A review of the book ‘Why the north won the civil war’
1. The north was so strong, the south didn’t have a chance
I am not bying that one. History offers way too many examples of underdogs coming out on top. Check out Malcolm Gladwell’s latest book on the success of underdogs. Available on amazon. The north had massive advantages, but experts at the time were convinced that they needed even more to conquer such a vast country as the Confederacy. The South was succesful at building a formidable striking force of itself and then badly mishandled that striking force, whereas the North eventually learned to put its own striking power to excellent use. No, really, you can’t convince me that the Confederacy never had a chance to win, they gave the North too much trouble, but then shot themselves in the foot by several stupendous decisions.
2. The South’s generals were strategic faillures
In the book they say they relied too heavily on Jomini. I don’t care where they got their ideas, the facts are that they relied heavily on the tactical offensive (weird, because they were the defenders) and lost an inordinate amount of troops. Their best chance was to concentrate their armies and force Union forces to concentrate as well, making it impossible for the North to attack at many different points. The Southern forces spread thin, tried to defend every point and failed. Even when Lee invaded Pennsylvania in 1863 Jefferson Davis didn’t give him all the troops he could have given him. He also ignored Lee’s repeated suggestions to send up PGT Beauregard to threaten Washington with a makeshift force. Lee himself then blundered by going on the tactical offense against a superior opponent.
3. The European powers wouldn’t help the south
True, but contrary to the explanation in the book, this wasn’t something that couldn’t be changed. If the South hadn’t squandered its opportunities in the first half of the war, they would have been more forthcoming. I found this essay to be the least convincing, along with the first one.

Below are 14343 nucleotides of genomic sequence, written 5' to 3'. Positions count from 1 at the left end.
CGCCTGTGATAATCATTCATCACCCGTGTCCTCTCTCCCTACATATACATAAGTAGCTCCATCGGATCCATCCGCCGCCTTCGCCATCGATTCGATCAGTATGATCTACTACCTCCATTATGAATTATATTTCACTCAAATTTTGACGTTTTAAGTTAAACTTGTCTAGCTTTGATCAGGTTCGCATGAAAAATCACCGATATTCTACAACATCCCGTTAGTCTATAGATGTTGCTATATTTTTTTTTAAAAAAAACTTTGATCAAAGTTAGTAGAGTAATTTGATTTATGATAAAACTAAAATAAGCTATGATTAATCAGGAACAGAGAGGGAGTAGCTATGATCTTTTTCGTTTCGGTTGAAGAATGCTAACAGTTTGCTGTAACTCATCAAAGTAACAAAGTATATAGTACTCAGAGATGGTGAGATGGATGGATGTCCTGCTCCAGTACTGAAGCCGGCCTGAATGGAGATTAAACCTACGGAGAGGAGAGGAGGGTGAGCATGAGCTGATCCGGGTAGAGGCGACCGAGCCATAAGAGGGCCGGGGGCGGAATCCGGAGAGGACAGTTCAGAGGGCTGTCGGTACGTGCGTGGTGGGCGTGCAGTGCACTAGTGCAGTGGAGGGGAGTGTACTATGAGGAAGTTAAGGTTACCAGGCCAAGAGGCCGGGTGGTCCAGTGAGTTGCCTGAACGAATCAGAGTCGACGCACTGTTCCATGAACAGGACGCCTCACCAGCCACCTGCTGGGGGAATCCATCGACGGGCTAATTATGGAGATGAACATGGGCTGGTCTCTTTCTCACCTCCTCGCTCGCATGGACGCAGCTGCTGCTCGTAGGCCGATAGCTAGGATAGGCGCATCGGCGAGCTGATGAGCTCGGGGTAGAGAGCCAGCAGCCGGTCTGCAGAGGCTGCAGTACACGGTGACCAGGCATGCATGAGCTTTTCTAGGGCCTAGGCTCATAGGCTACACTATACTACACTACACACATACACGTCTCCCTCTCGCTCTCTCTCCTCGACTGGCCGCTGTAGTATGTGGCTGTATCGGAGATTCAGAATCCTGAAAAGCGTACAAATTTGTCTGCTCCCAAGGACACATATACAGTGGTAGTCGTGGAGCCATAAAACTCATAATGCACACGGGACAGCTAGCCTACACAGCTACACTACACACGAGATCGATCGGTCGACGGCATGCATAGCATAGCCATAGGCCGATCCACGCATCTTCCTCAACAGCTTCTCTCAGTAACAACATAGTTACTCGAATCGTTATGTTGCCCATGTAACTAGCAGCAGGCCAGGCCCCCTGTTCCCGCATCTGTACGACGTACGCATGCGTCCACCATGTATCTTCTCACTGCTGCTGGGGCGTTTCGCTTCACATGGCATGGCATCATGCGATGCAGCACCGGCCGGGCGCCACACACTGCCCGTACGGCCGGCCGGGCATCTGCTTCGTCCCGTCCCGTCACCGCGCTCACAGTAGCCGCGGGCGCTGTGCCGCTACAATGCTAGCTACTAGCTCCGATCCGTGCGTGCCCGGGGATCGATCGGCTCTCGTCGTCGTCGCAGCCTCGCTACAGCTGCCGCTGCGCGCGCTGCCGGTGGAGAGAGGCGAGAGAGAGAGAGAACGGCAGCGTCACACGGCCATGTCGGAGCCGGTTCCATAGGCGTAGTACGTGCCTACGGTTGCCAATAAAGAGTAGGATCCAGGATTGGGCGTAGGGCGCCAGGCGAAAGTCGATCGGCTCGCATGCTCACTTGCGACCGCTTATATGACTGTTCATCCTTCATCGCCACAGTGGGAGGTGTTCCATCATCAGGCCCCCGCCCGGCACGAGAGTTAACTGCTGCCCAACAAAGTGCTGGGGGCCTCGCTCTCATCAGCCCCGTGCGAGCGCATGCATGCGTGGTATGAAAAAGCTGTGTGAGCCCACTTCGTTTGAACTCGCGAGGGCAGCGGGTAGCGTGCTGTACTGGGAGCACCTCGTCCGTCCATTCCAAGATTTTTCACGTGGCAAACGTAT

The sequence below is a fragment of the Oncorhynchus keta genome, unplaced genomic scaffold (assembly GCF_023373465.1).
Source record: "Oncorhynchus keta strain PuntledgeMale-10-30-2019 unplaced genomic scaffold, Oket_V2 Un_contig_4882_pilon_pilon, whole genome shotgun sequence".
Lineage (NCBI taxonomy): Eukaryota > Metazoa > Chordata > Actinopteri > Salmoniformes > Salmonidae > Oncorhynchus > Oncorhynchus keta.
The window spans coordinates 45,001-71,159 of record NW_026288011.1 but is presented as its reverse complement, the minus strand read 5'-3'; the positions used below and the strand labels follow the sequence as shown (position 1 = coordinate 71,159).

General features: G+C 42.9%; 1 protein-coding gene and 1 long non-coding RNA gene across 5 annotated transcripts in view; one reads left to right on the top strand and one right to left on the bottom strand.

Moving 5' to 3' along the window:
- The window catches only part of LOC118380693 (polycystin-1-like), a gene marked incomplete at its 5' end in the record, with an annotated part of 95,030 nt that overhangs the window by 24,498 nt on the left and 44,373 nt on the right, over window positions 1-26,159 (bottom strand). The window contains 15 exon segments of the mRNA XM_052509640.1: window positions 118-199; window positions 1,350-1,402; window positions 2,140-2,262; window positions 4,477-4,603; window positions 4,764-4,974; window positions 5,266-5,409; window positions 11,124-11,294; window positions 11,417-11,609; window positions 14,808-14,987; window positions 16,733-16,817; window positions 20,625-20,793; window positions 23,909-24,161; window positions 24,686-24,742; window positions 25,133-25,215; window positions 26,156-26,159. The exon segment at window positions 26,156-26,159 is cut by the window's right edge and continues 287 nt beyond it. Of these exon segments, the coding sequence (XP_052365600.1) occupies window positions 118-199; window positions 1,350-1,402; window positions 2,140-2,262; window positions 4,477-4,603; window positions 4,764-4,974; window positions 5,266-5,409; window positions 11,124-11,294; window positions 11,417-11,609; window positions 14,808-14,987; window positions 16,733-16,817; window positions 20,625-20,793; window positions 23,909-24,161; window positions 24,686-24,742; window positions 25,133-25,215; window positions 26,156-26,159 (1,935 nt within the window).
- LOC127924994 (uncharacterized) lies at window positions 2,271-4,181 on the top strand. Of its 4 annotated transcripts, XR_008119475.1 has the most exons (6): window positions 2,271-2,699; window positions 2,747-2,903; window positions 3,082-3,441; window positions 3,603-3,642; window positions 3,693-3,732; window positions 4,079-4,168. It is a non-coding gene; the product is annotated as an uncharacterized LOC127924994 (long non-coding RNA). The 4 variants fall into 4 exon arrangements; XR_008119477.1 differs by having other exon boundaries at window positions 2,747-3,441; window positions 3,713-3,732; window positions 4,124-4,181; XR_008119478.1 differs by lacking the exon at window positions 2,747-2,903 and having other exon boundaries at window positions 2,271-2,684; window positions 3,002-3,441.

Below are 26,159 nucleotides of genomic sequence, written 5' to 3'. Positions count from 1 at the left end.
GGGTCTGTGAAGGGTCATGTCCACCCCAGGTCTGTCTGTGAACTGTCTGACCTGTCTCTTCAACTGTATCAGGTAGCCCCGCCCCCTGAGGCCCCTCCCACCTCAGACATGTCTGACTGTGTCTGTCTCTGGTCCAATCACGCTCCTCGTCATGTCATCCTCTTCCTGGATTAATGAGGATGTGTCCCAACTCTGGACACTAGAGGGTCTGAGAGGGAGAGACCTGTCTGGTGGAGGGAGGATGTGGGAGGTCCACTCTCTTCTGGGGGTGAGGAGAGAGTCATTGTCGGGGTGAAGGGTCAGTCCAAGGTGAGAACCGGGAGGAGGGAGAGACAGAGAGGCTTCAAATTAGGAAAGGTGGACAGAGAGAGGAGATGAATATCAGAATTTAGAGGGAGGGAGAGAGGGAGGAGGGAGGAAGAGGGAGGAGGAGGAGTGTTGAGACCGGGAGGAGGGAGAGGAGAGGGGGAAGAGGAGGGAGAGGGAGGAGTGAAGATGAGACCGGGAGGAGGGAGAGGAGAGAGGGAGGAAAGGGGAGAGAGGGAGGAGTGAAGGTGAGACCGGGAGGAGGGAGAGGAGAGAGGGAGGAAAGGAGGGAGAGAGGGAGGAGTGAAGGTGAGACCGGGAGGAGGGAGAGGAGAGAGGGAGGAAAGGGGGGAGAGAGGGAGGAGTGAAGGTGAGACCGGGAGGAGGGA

4. The Confederacy was… too democratic
Well, perhaps if you were white, there certainly wasn’t any democracy for ‘people of color’ in the south. Anyway, I’m sure the stubborn the loose military discipline of the southern soldiers and the crazy policy that let them elect their own officers was a negative factor, but I don’t think this was the most decisive factor. This one is just one bad policy in a long string of bad decisions.
5. If they swap presidents the Confederacy wins
I agree. Lincoln was a far, far better president than Jefferson Davis. Jefferson Davis faced a daunting task, but so did Lincoln. Lincoln simply didn’t make the mistakes that Davis kept making throughout the entire war. He micromanaged armies and government work, he communicated badly, couldn’t admit mistakes, didn’t evolve in his strategic thinking, never had a clear overall plan on how to win the war, didn’t do what needed to be done in order to win, didn’t look for the jugular in his opponent (Lincoln did), seemed more bent on proving that the cause of the South was a just one, as if that in itself would magically bring on victory, departementalized the entire confederacy into so many different departments that armies couldn’t move where strategic necessity dictated they should move, didn’t listen to public opinion (look at how long he kept Bragg in charge, Lincoln would never have done that), he didn’t make strong political friends and never tried to got rid of his political opponents (his vice-president, the almost seditious governor of Georgia, etc. Just look at how Lincoln reinforced those who could help him and checkmated those who were working against him. Or how he treated his generals.)
I give four stars because the book is well written. It’s a good introduction to the possible causes of the Confederacy’s demise. What is clearly lacking here, is an essay on the civil war within the civil war, meaning: the factor of support for the Union within the Confederacy.
Personally I think the Confederacy lost because:
-extremely good decisions by the Confederate political and military high command were needed to be made to counter the economic and numerical advantages of the North. The South didn’t make enough excellent decisions, and made several self-destructive ones, such as never really using the slave labor for the war effort, destroying its own economy, failing to find a strategic plan that had a chance of succeeding, the Confederacy alienated its population, squandered its impressive military force (the Confederacy did pull of this one amazing feat: it built the second largest modern army in the world at the time, but didn’t use it correctly) and had too many people supporting the Union or who were ambivalent about the fate of the Confederacy within its borders.